He said, “We don’t want a repeat of attacks that engulfed states like Taraba, Benue, Enugu and Yobe here in Oyo. We have been living together in peace for several years. Robbery attacks and violent activities of members of NURTW have stopped and we don’t want anything to rupture the peace. If there is trouble in Nigeria, with the population of about 170 million, where do we run to?
EKITI: Despite law, pregnant woman, one other killed
In Ekiti State, the anti- open grazing law enacted by the Governor Ayodele Fayose-led government, which initially curtailed the nefarious activities of herdsmen in the state, now appears dormant, especially in the face of current killings allegedly perpetrated by herdsmen.
The law, titled, “Prohibition of Cattle and Other Ruminants Grazing in Ekiti, 2016,” criminalises grazing in some places within the state and outside certain period in the day. It also prohibited carriage of any kind of weapon by herdsmen.
Aside the legal measures against killer herdsmen, local hunters of border communities across the state have been mobilised and empowered with vehicles and funds by Governor Fayose to tackle them.
However, in the last two months, several killings and destruction of farmlands have been recorded across Ekiti.
In January, a pregnant Tiv woman was hacked to death in a farm settlement located in Orin-Ekiti in Ido/Osi LGA by people referred to as “Bororo herdsmen”. A former Chairman of the LGA, Prince Sanmi Olubummo, who confirmed the incident, disclosed that another victim of the attack was receiving treatment in hospital.
It was gathered that the incident was a reprisal attack. A particular herdsman was said to have been attacked by a group of Tiv natives who were enraged at the damaged done to their farmlands by the cattle of some herdsmen and immediately launched an attack on the cattle.
Some weeks ago, another group of suspected herdsmen struck again, hacking to death a father of two, Olayemi Tunde, in Ipao area of Ikole LGA. Olayemi, a motorcyclist, was reportedly killed while returning from his farm.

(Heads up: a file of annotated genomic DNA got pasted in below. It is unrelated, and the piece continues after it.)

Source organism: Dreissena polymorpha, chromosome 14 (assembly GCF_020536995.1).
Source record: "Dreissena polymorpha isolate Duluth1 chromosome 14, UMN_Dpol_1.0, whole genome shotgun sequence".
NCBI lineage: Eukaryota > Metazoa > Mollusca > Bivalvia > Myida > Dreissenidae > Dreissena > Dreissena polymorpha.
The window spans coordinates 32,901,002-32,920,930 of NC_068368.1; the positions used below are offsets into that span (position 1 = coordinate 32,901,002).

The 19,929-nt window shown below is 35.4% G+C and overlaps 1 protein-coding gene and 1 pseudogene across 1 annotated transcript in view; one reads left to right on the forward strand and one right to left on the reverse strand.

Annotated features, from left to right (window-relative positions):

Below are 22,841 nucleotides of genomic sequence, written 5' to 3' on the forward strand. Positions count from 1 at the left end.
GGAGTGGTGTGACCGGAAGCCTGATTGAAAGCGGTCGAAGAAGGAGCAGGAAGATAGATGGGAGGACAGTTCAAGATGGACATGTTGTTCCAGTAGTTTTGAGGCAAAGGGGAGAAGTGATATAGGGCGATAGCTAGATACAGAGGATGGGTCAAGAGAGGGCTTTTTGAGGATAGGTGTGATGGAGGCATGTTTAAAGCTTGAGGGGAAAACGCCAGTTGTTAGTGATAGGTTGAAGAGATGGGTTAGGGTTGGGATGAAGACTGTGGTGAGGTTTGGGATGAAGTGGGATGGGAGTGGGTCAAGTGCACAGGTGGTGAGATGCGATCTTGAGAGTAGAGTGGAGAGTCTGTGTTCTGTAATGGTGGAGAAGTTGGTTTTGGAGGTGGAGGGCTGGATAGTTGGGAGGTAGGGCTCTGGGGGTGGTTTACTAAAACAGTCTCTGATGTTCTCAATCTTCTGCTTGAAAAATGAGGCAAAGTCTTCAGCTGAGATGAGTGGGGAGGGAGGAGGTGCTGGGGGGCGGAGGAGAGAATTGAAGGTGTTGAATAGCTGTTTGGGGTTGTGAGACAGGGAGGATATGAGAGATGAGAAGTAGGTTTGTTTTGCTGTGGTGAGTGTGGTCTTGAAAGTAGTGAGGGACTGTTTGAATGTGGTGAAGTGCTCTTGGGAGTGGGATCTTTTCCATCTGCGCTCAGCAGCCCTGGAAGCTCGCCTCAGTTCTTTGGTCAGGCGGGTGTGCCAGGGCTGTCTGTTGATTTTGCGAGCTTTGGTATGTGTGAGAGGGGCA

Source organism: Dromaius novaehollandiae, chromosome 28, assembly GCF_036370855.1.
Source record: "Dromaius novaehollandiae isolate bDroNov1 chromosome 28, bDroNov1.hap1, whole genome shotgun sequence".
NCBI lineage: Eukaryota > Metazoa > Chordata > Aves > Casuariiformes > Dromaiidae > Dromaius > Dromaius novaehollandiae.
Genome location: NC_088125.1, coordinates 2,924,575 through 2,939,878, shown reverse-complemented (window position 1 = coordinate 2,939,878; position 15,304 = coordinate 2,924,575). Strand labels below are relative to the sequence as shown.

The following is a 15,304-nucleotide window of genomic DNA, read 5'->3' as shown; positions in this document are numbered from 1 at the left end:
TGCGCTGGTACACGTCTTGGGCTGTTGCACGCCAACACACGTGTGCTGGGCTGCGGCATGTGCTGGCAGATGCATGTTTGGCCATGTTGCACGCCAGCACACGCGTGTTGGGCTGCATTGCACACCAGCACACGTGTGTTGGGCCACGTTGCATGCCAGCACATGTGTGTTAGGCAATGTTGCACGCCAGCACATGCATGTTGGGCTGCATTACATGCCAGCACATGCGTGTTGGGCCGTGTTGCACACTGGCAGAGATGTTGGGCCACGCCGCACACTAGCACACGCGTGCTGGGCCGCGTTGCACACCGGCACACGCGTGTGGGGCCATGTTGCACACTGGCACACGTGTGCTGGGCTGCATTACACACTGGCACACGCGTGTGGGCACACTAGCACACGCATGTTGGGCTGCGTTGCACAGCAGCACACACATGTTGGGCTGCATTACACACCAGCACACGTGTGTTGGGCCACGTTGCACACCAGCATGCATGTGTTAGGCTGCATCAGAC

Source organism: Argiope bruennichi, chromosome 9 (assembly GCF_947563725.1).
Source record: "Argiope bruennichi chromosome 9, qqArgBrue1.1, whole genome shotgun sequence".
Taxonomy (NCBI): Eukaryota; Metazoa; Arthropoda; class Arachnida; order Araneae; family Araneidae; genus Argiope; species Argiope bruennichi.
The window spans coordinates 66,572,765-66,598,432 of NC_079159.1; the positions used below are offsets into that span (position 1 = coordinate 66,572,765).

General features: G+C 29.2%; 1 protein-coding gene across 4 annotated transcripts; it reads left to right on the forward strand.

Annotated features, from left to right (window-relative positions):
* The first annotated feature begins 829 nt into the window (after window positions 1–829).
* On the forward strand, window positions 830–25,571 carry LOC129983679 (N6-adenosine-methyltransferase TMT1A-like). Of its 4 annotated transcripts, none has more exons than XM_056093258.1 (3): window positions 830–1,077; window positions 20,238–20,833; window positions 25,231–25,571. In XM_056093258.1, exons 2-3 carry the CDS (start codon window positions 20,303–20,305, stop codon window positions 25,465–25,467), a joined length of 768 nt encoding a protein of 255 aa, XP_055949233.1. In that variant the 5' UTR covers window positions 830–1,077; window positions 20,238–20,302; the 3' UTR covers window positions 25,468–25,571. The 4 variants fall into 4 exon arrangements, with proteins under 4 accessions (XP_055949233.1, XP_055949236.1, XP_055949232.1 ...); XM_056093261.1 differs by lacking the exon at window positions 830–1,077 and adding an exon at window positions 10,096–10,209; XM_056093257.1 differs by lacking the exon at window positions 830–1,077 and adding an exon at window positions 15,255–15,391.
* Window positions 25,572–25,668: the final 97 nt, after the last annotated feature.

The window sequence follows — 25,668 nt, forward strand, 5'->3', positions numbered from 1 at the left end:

Sunday Vanguard gathered that the deceased had gone to his farm to harvest cassava when he met his untimely death.
Following the killings, a security meeting was called by Fayose who proposed that the Ekiti anti-grazing law should be amended in such a way to earn the confidence of herdsmen.
The governor said the amendment would provide one year jail term for anyone who kills herdsmen’s cattle, as well as provision of compensation for affected herdsmen.
He promised to set up a panel to investigate the root cause of the Ipao attack.
OSUN: 100 acres of farmlands, crops worth hundreds of millions lost
In Osun State, there are claims that herdsmen recently attacked two villages and destroyed farmlands worth hundreds of millions of naira.
The villages were identified as Oki and Uro in Obokun East LGA.
Sunday Vanguard gathered that the attacks occurred on January 20.
One of the affected farmers, Prince Patrick Olaniyan, a Senior Lecturer in the Department of Business Administration of The Polytechnic, Imesi- Ile, confirmed that he lost over three hundred thousand worth of crops to the attack.
Another victim, Prince Samuel Ajiboye, said his plantain farm was destroyed. The farm, sited on five acres of land, was, according to him, cleared of the plantain by the cows of the herders before day break. He claimed to have spent over one million naira on the enterprise before the incident.
In the case of Pa Joseph Osundare, another staff of the polytechnic, the cassava planted on his two acres of land in Uro and estimated at about five hundred thousand naira was eaten up by the herdsmen’s cattle
About 100 acres of mangoes, pineapple, plantain plantations and cassava farms were also reportedly set ablaze in Esa Oke area of Obokun East LCDA) by suspected herdsmen.
Some of the farmers, who spoke to our correspondent, put the cost of their economic crops at hundreds of millions of Naira.
They called on the state government, which leased the farmlands to them at Esa Oke Farm Settlement, to come to their rescue.
One of the victims, Mr Sola Obembe, said, “On January 26, our farms were set ablaze by herdsmen and over 100 acres of farmland were burnt with economic trees valued at hundreds of millions of Naira.
“Also in Ikoyi town, we had a trial farm of tomato and cucumber of about 200 acres which was also set ablaze. The fire started around 5.30 pm and spread quickly as we have plastic mulch and drop lines all over. Fortunately, some of our workers who live close were still around and they tackled the blaze”.
Osun State Commissioner for Special Duties, who doubles as the Chairman of the Peaceful Co-Existence between herders and farmers in the state, Mr Oguntola Mudsiru Toogun, confirmed the attacks but said about 29 farmers affected at Esa Oke had been paid compensation by the erring herders.
He said government was taking proactive measure to foster peace and harmony in the state, assuring that efforts were on-going to sustain peace and avert any clash between farmers and herders.